Phishing uses the name of a trusted entity – often financial institutions – to get sensitive personal information such as passwords and credit card details via bogus email or texts.
“Scam or phishing emails typically have one of two strategies: fear or greed,” Jonathan Penn, Director of Strategy at security software firm Avast, told Fox News. “Fear includes email notifications that your account has been locked, there are charges that you didn’t make, or just that there’s been suspicious activity you need to check. Greed includes notifications about free gifts, trips, or gift cards; stock advice or debt consolidation or financial advice.”
Phishing scams are often presented as a call for immediate action. That should always be a tip off.“Consumers should remember that urgent requests for personal information or call for immediate action are almost always a scam,” a Bank of America spokesperson told Fox News.
Needless to say, never click on links inside suspicious emails. Here are five of the most common phishing strategies.
Your account has been disabled or suspended
This arrives as an email or text that claims a user’s account has been or will be locked, disabled or will expire and asks for login credentials.
A very recent example is an Apple text/email phishing scam that states: “Your Apple ID is due to expire today.” This is one of the more sophisticated scams since it contains no glaring grammatical or spelling errors, a frequent failing of scams.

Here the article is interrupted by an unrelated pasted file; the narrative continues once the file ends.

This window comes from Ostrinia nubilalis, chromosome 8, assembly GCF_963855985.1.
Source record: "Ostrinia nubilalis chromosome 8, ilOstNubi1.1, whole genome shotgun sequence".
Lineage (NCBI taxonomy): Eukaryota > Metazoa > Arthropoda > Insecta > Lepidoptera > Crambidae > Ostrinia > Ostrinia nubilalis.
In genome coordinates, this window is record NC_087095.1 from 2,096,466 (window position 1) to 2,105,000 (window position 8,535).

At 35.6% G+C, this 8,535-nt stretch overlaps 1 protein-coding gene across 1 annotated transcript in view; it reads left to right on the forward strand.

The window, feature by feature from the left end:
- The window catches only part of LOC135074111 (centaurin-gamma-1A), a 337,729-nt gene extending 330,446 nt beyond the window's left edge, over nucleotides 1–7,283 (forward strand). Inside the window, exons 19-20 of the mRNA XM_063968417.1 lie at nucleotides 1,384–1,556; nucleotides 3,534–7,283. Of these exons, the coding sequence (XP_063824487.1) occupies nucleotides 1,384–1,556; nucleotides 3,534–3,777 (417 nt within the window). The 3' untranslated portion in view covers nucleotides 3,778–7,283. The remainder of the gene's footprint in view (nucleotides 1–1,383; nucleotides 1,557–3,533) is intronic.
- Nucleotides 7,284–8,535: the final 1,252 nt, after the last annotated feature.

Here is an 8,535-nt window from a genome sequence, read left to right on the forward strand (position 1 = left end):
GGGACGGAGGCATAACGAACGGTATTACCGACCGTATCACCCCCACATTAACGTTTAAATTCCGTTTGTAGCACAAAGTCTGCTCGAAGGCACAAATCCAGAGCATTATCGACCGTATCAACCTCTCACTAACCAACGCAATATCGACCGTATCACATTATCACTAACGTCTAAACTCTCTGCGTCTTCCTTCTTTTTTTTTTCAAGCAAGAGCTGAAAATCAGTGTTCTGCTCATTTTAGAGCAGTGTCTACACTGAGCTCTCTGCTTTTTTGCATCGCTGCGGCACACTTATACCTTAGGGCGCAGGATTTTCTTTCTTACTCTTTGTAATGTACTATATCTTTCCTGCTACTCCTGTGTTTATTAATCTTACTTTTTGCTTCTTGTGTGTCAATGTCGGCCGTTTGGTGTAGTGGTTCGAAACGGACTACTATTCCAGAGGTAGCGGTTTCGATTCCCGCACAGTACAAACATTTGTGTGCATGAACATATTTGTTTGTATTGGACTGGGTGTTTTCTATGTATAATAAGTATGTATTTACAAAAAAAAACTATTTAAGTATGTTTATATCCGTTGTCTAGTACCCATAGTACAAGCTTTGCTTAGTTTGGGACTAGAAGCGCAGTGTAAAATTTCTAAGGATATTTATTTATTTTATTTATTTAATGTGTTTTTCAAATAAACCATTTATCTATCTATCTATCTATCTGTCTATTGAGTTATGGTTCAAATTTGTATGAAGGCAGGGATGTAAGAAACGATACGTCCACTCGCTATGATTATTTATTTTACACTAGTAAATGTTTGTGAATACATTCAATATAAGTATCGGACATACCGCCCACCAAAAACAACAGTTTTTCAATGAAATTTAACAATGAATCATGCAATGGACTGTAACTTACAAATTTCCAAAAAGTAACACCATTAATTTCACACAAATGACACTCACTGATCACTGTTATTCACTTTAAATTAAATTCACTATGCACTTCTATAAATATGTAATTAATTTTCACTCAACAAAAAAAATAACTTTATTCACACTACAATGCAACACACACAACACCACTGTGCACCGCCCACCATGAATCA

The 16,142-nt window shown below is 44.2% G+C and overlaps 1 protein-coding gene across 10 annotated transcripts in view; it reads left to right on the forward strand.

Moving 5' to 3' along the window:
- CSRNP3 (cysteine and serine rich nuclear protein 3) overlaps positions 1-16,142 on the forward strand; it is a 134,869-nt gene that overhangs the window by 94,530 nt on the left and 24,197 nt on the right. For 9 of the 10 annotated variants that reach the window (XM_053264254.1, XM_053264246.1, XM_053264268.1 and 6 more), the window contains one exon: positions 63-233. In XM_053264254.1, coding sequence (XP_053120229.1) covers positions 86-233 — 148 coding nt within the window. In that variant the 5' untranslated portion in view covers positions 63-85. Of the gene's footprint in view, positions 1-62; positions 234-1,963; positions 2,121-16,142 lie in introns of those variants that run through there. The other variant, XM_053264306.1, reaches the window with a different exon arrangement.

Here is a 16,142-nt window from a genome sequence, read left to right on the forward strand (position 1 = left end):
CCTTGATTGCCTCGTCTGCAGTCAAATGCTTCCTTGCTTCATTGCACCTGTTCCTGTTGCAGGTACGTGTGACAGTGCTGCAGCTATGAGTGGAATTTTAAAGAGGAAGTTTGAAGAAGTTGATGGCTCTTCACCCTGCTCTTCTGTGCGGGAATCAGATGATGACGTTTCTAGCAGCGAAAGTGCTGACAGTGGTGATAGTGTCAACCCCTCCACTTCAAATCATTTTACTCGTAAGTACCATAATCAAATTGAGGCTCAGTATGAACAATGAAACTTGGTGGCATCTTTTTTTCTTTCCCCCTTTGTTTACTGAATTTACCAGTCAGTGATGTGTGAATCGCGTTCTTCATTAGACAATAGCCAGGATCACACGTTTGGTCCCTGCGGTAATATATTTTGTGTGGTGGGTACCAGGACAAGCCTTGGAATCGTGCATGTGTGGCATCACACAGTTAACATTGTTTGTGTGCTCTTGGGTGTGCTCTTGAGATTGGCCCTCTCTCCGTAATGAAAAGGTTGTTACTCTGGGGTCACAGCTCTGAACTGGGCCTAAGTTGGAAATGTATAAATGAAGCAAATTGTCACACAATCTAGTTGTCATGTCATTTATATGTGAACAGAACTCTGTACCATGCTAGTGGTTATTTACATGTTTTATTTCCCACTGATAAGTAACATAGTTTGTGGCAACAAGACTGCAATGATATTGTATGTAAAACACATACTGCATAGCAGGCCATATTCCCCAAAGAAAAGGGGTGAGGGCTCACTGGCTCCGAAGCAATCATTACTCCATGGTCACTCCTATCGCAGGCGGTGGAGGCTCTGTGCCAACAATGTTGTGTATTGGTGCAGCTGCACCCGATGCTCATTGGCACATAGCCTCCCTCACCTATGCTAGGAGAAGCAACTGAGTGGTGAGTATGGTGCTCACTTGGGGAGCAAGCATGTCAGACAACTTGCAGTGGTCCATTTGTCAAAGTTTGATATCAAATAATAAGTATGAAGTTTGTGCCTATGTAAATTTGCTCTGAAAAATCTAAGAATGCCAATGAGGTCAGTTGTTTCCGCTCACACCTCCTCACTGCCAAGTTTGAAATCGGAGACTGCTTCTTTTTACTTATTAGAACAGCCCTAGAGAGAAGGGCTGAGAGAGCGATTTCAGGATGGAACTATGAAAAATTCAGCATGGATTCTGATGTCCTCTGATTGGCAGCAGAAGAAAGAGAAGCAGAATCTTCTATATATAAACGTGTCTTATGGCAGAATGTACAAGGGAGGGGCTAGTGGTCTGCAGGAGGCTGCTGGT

AppleID’s do not “expire” and the malicious URL, in the case, does not point to a real Apple domain.
Irregular or fraudulent activity detected
This scam poses as a “security” update. The scammer will claim fraudulent activity has been detected on your account or your account has been subjected to a “compulsory ‘security update’ and you need to login to enable this security update,” Symantec, a Internet security company, told Fox News.
Tip: If a login link is provided, it’s invariably a scam.
Online retailer scams
With the holiday season just around the corner, these scams have the potential to be effective because they can appear as relatively innocuous and appeal to greed rather than fear.
One that has increased over time is fake orders associated with Amazon. “If you received correspondence regarding an order you didn’t place, it likely wasn’t from Amazon.com,” the tech giant wrote on a customer-help page on its website.
While not technically phishing, fake pop-ups are an old trick and still widespread.
The ultimate net effect can be similar to phishing if the scammer gets you, in the end, to provide sensitive information.
“The scammer will typically attempt to get the victim to allow remote access to their computer,” said Malwaretips. “After remote access is gained…the scammer relies on confidence tricks…in order to gain the victim’s trust to pay for the supposed ‘support’ services, when the scammer actually steals the victim’s credit card account information.”
While not necessarily one of the largest scams, one that is increasing in popularity is tax-themed phishing.